Factoring in windchill, the afternoon temperature will rise to minus-20 degrees. Yet, here we are: a vast sea of humanity spread over a square mile on Brainerd's Gull Lake.

A group of guys proudly sports Styrofoam cowboy hats. It's a hint they drove 1,000 miles to stake a claim among 21,000 holes drilled for the Brainerd Jaycees $150,000 Ice-Fishing Extravaganza.

"We come for the good-looking girls," jokes Rich Hepner of Casper, Wyo., knowing full well you can't tell an hourglass from a beer gut. People shuffle by, barely visible beneath bulky bundled layers.

The Wyoming group of four to six friends has made the road trip for seven years, starting on a whim because the world's biggest ice-fishing contest sounded "like a kick." It doesn't hurt that they won a snowmobile in their second year, but they say it's the fun-loving spirit of fellow anglers that keeps them coming back.

The other 7,000 participants and 2,000 onlookers would probably agree. The contest feels like a winter equivalent of the State Fair: big crowds, funny attire, pure spectacle. There's even the on-a-stick theme (fishing poles) and booths selling cheese curds.

A few weeks later, an estimated 14,000 people drive to Walker, an hour north of Brainerd, for mid-February's Eelpout Festival. It's Minnesota's answer to spring break. The lighthearted spirit -- and a mission to have fun despite chapped cheeks, drippy noses and ice-cube toes -- generates a most welcome winter warmth. Together, they offer a good hook for seeing these summer hubs dressed in white and enough laughs to freeze a grin to your face.

Bundle up for Brainerd

Full disclosure: I don't ice-fish.

I'm clearly a poseur when I add pajama bottoms inside my already doubled-up layers and clutch hand- and toe-warmers for Brainerd's brutally cold contest day. Still, it's worth it for one of those knock-it-off-your-list, only-in-Minnesota experiences.

Throngs of people show up toting poles, sleds and gear. They trudge down an American flag-draped avenue of ice leading to Hole-in-the-Day Bay. It looks like that famous slow-motion astronaut scene in "The Right Stuff." But no dramatic movie score.

Instead, a radio station blares a version of "Rawhide!" (Rollin', rollin', rollin' Rawhide!) with lyrics changed to "Giddy-up, Walleeeeeeeyyyyeee!" When the starting cannon booms, it's like a scene from the Oklahoma land rush.

Funny scenes seem to play out no matter which direction I look. One group gleefully flies signs identifying themselves as "Happy Hookers." A local man, dressed in a mountain man's fur hat fishes from the cushy comfort of a La-Z-Boy. More than one participant thaws a frozen can of beer over a portable space heater.

The contest, celebrating its 20th year in 2010, has raised more than $1.5 million for Confidence Learning Center and other charities. It's also made Brainerd's chapter of Jaycees, a service organization for adults under 40 years old, one of the nation's most active.

Participants love that many top prizes don't require a trophy catch, but the excitement of landing a good fish is always infectious.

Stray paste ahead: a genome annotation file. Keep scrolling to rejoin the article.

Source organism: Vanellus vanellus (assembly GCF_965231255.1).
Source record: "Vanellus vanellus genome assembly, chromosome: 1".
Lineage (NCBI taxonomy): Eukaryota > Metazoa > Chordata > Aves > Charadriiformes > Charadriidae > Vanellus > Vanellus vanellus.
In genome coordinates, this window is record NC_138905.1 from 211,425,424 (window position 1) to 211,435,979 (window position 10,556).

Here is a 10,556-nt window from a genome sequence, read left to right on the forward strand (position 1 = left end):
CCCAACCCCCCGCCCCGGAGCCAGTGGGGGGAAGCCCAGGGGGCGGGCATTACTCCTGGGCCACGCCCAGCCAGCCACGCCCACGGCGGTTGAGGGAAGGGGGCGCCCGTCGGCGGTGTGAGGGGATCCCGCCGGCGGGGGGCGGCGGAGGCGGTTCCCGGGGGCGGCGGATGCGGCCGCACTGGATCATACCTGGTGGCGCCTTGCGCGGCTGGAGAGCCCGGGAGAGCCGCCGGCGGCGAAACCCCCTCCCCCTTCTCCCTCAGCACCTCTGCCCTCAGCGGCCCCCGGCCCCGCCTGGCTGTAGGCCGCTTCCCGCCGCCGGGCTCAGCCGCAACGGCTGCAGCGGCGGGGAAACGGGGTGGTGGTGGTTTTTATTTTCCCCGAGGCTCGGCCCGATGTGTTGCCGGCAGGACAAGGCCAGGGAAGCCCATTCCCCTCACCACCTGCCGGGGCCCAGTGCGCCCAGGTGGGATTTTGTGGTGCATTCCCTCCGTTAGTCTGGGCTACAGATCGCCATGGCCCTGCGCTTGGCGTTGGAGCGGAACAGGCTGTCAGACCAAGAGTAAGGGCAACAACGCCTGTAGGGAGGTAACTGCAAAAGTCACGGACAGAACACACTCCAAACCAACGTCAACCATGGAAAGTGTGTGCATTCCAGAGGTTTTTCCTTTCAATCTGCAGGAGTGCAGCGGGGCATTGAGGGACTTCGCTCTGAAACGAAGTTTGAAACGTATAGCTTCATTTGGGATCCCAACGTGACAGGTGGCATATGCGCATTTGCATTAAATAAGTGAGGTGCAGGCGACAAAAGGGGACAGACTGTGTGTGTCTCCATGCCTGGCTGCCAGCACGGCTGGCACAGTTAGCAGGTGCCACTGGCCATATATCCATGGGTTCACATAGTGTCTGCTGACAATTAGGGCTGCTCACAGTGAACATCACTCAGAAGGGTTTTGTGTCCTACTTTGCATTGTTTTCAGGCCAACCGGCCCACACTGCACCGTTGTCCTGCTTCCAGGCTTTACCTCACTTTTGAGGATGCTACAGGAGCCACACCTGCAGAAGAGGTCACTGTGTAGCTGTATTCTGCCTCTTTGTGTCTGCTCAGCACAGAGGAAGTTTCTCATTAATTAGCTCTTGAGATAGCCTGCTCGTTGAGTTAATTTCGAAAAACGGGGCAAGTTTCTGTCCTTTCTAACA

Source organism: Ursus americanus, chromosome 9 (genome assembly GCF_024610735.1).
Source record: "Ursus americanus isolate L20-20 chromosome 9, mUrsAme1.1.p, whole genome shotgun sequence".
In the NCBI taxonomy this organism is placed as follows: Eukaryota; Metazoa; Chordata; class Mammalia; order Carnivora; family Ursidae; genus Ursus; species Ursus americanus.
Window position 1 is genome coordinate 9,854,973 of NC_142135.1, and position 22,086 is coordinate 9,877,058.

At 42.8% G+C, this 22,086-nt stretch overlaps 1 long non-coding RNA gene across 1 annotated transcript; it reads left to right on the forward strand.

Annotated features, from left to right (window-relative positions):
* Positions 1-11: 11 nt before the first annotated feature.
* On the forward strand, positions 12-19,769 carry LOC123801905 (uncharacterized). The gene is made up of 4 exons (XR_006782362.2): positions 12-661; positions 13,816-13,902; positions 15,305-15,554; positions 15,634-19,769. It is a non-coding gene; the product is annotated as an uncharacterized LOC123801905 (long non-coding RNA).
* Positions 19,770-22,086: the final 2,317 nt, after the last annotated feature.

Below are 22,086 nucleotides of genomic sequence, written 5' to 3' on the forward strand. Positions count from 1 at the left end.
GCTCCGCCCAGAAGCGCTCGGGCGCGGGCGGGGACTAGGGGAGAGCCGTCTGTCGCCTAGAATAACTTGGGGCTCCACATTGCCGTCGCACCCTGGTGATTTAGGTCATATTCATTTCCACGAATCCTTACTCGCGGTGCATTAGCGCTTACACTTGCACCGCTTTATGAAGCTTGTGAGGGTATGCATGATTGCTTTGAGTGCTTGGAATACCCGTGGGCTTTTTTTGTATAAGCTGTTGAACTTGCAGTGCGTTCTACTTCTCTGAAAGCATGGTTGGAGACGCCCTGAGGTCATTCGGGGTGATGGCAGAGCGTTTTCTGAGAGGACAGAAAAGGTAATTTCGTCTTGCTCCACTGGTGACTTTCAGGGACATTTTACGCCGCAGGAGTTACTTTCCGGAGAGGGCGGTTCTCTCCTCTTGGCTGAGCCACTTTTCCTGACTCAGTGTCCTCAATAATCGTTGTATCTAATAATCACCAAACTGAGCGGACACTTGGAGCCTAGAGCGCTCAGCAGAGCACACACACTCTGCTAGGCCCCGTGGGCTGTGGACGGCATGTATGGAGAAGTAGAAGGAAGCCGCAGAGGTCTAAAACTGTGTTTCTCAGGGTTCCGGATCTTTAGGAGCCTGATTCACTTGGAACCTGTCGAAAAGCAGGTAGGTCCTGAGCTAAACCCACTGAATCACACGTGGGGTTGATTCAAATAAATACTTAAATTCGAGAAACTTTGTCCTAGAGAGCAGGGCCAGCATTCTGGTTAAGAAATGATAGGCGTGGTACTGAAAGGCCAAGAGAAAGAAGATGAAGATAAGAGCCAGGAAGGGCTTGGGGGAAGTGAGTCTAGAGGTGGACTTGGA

A group quickly huddles around a woman who reels in a furiously flopping walleye. She races to the weighing tent, her husband helping her to navigate the chunky snow and ice without upsetting the bulky bucket water and walleye. She excitedly shouts, "This one's mine!" and swats him away.

Walker's spring break

At Walker, it's rare to actually see the ice-fishing. The spectacle here is driving onto Leech Lake with hundreds of ice houses, from bawdy pink palaces to retrofitted school buses and two-story houses. Many encampments compete to earn first-prize. They add mini-golf courses, gigantic inflatable beasts, hot tubs, anything that helps them stand out and gain attention.

It's spring break on ice, Mardi Gras Minnesota-style, or a touch of WE Fest in winter.

"The party's the same," says organizer Jim Gerchy. "You just have to wear more clothes."

With kids in tow, we skip the bikini contest (mercifully in a tent) and focus on games in the city park such as 'pout races. Then we watch in utter fascination as men and women plunge into frigid waters as we shiver next to 4-foot chunks of lake ice. They're raising money for the community. Some gamely dress in Hawaiian shirts, business suit coats and shower caps. One group from Akeley, Minn., takes the plunge together costumed in flannel as Paul Bunyan's full gang.

The Eelpout festival has been running for 31 years, sparked as a tongue-in-cheek stab at more serious ice-fishing contests. Instead of prized walleyes lovingly returned to their native waters, anglers pile the striped eelpout gawping into a pile.

We sample this "freshwater cod" deep-fried and served with sauce, but it's like eating bullheads at Waterville's Bullhead Days. Once is enough.

The hubbub disappears quickly on the outskirts of the eelpout village. A kite-skier gracefully drifts past, a bright spot on an immense blue-sky day. And despite this possibly being one of the area's biggest weekends of the year, it's easy to find that hushed winter calm as we head out of town and back to the windy roads of the Chippewa National Forest.

St. Cloud-based freelance writer Lisa Meyers McClintick blogs about Minnesota and Midwest travel at www.10000Likes.blogspot.com.